David Loewenstein, Ph.D., Addresses NIH Summit on Alzheimer’s Disease

The Miller School’s David Loewenstein, Ph.D., was invited to speak at an international research summit hosted by the U.S. Department of Health and Human Services and the National Institute on Aging on the treatment and prevention of Alzheimer’s disease.

The goal of the “Alzheimer’s Disease Research Summit 2012: Path to Treatment and Prevention,” held May 14-15 at the National Institutes of Health in Bethesda, Maryland, was to identify the research priorities and strategies needed to accelerate the development of successful therapies for Alzheimer’s across the disease continuum.

An authority on novel cognitive and functional interventions, Loewenstein, professor of psychiatry and behavioral sciences and a member of the UM Center on Aging faculty, discussed promising prevention and treatment options, including exercise and cognitive training, for a session on non-pharmacological interventions.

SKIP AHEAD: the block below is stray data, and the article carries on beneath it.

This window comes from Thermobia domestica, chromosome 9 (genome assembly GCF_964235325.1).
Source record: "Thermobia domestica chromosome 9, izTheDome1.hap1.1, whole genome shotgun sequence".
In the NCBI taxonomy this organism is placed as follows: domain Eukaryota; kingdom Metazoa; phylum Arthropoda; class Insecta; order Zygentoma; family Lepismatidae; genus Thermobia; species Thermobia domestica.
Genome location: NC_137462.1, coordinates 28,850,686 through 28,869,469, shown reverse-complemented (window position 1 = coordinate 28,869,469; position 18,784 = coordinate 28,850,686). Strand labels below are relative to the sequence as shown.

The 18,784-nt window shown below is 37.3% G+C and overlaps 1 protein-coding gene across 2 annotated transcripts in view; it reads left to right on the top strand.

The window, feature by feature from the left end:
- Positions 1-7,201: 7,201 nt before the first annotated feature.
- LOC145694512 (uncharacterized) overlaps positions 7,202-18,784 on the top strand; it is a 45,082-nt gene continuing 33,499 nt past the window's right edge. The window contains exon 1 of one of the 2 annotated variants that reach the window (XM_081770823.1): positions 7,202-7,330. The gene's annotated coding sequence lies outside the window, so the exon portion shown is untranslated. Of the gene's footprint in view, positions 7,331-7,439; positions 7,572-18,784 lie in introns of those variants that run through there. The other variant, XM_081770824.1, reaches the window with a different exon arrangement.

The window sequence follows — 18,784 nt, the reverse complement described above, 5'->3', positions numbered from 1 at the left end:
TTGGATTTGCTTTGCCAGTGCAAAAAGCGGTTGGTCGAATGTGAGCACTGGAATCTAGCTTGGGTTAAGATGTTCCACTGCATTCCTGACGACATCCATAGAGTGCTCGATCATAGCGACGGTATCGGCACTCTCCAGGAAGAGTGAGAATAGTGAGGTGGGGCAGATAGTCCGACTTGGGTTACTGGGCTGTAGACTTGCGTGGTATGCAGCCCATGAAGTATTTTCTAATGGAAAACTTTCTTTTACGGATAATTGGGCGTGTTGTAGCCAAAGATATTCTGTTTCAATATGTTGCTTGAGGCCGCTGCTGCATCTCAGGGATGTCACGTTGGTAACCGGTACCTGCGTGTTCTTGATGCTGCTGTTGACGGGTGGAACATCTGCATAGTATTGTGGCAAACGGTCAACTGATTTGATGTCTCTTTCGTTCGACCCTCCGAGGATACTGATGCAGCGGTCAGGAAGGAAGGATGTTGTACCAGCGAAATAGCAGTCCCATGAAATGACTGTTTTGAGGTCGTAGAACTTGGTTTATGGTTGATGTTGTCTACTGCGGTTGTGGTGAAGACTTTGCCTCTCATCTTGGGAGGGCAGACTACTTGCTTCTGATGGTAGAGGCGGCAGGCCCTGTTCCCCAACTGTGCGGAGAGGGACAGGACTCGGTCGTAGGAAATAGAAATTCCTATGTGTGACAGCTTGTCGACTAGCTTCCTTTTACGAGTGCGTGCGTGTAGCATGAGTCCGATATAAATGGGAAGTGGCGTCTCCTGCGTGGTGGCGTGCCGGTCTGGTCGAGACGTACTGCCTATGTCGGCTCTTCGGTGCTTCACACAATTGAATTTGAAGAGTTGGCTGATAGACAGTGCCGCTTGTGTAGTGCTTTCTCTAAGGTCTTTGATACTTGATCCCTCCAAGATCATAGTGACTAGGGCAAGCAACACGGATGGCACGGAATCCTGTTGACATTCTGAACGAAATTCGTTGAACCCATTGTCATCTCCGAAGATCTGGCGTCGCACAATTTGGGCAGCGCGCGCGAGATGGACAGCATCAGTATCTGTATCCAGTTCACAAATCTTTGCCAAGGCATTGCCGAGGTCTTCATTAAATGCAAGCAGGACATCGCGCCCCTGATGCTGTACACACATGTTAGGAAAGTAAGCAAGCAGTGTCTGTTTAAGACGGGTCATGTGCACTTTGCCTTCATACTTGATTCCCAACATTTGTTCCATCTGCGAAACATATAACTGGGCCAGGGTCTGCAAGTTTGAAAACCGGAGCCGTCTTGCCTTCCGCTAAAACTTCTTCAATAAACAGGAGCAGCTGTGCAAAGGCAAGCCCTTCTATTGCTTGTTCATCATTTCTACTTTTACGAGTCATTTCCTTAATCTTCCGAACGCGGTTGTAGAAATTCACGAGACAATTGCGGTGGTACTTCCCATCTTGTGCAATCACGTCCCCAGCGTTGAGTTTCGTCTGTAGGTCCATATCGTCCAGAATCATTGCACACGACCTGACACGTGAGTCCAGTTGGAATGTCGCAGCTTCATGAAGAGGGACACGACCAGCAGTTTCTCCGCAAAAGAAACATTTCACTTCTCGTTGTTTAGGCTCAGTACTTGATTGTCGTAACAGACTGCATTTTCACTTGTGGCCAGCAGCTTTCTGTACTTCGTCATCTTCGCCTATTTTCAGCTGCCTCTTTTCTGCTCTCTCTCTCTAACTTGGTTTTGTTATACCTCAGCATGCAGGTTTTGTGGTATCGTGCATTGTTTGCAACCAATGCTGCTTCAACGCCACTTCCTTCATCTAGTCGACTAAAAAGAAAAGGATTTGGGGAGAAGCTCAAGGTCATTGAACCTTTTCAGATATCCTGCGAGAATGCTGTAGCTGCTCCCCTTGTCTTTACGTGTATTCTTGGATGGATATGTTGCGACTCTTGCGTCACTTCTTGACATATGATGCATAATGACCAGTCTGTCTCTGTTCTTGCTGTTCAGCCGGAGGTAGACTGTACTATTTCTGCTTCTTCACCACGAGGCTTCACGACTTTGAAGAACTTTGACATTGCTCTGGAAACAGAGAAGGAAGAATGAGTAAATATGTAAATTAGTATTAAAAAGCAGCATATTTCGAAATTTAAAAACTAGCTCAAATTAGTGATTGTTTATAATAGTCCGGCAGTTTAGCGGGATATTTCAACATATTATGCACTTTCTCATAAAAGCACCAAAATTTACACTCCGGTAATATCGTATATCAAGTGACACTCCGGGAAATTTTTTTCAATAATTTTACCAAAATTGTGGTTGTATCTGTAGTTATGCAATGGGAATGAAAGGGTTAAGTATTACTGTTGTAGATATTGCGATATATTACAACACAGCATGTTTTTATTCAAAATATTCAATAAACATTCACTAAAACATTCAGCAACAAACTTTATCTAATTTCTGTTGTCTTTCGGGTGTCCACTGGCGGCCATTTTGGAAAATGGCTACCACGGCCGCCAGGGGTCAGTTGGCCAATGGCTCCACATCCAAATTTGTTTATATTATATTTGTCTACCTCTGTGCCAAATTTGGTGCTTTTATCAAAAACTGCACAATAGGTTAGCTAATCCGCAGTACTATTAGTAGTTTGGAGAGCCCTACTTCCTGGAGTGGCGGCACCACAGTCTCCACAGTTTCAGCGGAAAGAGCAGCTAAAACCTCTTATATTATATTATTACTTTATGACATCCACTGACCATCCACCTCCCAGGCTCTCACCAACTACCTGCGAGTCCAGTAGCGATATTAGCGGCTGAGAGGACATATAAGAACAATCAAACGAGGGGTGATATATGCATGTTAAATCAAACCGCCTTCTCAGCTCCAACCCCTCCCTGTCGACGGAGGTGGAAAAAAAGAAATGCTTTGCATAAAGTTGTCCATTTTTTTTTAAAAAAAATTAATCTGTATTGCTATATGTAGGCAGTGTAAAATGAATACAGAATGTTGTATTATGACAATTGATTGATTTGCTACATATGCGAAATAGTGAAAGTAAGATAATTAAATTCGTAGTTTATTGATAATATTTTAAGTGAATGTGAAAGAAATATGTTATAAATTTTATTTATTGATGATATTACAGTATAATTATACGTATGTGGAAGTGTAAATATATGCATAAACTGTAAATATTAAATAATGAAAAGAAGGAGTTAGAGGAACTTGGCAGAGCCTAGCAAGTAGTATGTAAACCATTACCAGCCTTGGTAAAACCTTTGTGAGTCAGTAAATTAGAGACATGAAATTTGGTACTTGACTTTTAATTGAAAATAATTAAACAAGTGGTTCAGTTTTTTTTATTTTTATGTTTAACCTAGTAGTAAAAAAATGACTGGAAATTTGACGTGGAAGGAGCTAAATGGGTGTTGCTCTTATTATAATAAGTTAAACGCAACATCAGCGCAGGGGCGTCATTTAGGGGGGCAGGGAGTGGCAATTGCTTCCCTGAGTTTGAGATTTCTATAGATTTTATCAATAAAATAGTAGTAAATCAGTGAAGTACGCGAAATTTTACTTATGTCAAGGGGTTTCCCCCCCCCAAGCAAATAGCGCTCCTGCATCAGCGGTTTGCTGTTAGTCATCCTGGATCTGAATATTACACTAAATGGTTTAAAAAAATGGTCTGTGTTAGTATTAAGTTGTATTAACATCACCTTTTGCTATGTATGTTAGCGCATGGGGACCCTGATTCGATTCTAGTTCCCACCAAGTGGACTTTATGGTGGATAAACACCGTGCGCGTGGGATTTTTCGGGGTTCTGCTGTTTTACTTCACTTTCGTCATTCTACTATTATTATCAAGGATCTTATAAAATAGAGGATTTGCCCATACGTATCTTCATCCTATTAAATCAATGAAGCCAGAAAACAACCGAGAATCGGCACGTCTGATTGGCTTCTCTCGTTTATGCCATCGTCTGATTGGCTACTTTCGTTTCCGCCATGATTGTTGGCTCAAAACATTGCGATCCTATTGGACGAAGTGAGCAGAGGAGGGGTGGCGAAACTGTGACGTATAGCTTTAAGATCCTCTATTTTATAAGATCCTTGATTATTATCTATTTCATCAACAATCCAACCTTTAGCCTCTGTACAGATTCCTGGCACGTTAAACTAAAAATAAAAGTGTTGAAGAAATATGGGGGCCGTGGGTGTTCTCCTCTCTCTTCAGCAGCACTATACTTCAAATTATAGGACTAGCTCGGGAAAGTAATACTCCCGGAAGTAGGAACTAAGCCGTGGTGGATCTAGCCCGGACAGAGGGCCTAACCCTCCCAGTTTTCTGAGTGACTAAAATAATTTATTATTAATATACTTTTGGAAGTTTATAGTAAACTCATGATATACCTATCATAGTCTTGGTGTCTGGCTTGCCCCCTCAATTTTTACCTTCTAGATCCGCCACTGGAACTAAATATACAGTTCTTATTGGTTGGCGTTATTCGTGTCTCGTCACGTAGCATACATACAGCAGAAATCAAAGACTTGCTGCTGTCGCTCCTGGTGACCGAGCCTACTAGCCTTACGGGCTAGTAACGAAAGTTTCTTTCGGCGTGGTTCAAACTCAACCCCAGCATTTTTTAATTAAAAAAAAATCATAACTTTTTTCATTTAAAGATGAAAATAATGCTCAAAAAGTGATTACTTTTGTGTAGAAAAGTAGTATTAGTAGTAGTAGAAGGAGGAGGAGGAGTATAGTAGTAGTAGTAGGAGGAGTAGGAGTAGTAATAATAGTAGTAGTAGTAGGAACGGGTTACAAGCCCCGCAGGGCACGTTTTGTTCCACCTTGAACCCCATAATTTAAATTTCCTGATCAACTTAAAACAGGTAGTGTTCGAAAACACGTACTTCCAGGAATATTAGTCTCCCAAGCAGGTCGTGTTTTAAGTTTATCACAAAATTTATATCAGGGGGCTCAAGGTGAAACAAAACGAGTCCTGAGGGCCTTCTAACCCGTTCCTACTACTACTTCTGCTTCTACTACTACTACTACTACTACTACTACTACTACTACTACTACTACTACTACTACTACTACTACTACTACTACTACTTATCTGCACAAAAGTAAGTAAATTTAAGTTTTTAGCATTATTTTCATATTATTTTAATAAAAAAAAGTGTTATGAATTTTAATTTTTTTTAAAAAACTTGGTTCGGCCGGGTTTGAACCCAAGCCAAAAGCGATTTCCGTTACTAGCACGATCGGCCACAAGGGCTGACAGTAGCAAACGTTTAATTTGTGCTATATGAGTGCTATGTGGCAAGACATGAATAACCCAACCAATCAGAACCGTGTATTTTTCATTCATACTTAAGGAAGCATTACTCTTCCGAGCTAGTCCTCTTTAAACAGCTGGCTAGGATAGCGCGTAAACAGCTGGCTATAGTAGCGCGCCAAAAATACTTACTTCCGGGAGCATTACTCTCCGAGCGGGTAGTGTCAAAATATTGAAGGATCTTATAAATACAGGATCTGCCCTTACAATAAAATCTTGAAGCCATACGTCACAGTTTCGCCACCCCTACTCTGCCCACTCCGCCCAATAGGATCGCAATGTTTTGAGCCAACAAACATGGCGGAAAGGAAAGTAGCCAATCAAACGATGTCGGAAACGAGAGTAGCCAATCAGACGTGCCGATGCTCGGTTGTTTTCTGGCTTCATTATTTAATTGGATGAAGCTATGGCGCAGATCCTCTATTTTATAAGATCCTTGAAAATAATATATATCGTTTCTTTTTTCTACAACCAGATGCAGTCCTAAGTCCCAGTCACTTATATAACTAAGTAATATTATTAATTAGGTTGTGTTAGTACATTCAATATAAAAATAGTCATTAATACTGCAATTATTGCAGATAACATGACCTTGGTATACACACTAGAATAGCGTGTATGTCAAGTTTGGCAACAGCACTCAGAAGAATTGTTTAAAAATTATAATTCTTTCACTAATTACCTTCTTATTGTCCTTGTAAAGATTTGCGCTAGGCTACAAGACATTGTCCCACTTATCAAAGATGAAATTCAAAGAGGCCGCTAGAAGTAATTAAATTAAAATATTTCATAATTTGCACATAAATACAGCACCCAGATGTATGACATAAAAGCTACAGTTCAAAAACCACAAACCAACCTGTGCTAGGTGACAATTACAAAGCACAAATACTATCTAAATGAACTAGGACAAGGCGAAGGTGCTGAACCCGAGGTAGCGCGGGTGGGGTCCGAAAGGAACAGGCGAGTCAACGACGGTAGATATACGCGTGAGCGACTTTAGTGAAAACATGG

He also addressed major questions on how to integrate findings from epidemiology and basic and translational research and develop an effective non-pharmacologic therapeutic regimen, and the difficulties involved, such as patient and caregiver burdens.

“I think this summit resulted in recommendations that will guide our national efforts to combat Alzheimer’s disease in terms of prevention and treatment,” said Loewenstein.

Attended by an international group of about 500 researchers, clinicians and members of the broader Alzheimer’s community, the summit was organized in response to the National Alzheimer’s Project Act. Signed by President Obama last year, the law calls for a national plan to coordinate research and services across all federal agencies, accelerate the development of treatments, improve early diagnosis, coordination of care and outcomes for at-risk populations, and collaborate on international efforts to fight Alzheimer’s disease and related dementias globally.

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